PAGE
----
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Keeping It Simple

Why Are Fuel Prices 'Grinchy'?

Editor's note:

You just KNOW it's going to happen -- you're going to be at a holiday gathering, and once word gets out that you are involved in the PETROLEUM industry, you're going to hear a lot of opinions from a lot of people about a lot of things that are wrong with your chosen profession.

And probably get a lot of questions.

But before you scream in frustration -- "Bah, humbug!" works well this month -- maybe we can empower you with information that can help you win at least a moment or two.

Memorize, then be ready to share. There's a world that's waiting to hear this information, and you may be their best chance to hear it correctly.

For December, another simple answer to another frequently asked question about the petroleum industry.

Why do oil companies raise the price of gasoline right before a holiday?

Short answer: It's supply and demand.

"The oil industry does not raise prices. The marketplace raises prices. As demand exceeds supply, prices always rise," said Dan Gilligan, president of the Petroleum Marketers Association of America.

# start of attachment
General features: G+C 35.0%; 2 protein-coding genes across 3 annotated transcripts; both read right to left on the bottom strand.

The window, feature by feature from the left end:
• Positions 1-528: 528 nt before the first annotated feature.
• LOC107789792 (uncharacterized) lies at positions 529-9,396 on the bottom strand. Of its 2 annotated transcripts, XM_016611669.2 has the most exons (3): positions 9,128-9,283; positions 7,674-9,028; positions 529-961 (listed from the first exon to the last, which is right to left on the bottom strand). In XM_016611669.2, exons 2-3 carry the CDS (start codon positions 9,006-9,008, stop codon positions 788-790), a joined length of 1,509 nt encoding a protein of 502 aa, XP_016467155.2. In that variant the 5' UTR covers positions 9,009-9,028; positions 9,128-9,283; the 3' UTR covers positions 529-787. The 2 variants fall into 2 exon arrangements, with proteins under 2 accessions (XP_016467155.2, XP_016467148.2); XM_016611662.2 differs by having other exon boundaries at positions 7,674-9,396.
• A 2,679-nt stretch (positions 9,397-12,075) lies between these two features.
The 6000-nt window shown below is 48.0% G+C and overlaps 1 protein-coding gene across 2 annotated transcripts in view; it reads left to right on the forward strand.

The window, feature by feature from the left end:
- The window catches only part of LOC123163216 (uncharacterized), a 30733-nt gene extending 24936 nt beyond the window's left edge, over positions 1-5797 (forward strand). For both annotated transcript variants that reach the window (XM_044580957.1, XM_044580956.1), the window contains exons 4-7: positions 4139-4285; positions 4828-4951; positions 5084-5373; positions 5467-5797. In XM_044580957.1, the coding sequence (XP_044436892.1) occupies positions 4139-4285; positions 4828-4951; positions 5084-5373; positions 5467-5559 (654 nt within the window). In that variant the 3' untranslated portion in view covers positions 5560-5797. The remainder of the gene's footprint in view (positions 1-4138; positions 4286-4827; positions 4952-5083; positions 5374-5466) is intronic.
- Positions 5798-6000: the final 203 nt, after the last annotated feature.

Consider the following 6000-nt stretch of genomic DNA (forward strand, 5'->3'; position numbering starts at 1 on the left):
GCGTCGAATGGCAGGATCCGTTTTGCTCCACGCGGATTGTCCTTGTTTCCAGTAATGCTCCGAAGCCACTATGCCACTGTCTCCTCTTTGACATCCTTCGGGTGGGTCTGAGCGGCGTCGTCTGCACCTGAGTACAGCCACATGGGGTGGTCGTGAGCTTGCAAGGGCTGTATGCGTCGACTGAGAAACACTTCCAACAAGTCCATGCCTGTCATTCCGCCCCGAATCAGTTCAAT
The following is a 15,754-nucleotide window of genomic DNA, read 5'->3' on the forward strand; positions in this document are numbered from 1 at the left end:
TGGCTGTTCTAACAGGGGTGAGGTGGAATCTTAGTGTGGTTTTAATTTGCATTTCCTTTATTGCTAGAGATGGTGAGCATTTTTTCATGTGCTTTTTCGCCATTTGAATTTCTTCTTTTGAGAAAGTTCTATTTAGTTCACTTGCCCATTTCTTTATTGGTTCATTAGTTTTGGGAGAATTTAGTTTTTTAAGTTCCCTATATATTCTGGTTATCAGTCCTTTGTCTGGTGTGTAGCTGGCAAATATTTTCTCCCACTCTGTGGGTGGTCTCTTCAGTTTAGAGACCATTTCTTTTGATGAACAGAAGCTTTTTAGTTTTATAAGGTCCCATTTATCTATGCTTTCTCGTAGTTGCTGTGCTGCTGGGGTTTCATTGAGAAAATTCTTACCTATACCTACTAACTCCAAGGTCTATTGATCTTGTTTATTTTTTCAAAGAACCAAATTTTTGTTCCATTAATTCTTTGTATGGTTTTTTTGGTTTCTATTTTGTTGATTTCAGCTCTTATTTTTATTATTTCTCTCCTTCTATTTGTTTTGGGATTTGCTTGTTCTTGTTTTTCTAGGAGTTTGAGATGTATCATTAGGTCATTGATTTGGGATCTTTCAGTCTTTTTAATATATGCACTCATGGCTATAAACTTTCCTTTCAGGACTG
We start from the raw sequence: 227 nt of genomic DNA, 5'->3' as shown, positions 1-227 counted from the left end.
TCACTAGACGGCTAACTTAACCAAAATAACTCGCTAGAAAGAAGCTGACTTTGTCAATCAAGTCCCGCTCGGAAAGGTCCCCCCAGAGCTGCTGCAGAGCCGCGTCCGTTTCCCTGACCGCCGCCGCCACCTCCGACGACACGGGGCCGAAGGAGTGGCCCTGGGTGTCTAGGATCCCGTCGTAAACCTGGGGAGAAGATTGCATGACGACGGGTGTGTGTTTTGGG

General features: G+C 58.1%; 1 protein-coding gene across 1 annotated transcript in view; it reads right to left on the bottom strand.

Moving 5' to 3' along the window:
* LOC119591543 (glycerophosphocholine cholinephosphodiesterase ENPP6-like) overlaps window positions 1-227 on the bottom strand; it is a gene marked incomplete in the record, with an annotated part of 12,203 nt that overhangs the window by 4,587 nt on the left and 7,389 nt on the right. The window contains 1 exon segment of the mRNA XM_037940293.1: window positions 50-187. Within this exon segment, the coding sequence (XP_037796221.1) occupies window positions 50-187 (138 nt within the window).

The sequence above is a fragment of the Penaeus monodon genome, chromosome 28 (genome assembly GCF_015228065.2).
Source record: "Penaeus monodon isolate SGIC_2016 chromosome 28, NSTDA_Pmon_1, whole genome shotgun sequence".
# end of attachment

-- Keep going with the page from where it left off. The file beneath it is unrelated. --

Okay, you'd expect him to say that. Look at it this way. People tend to buy and use more gasoline during a holiday. Gasoline retailers know this.

The rule for petrol stations is: You don't want to run out of gasoline. So gasoline retailers stock up on petrol before holidays. With retailers clamoring for supply, the price shoots up.

Retailers know that consumers will demand more gasoline over the holiday period, which increases the price at the pump. When demand falls, the price goes back down.

Increases before the summer holidays also result from higher seasonal demand. According to the Energy Information Administration, summer gasoline demand averages about 6 percent higher than the rest of the year.


How much gasoline comes from a barrel of crude oil?

Short answer: It depends.

A barrel of oil equals 42 U.S. gallons of oil. For reasons too strange and complicated to get into, a 42-gallon barrel of oil can yield slightly more than 44 gallons of product.

Then you can tune the refining process to get more of some products and less of others.

That's the windup, here's the pitch:

According to the U.S. Department of Energy, refiners on average can produce between 19 and 20 gallons of gasoline from a barrel of oil.


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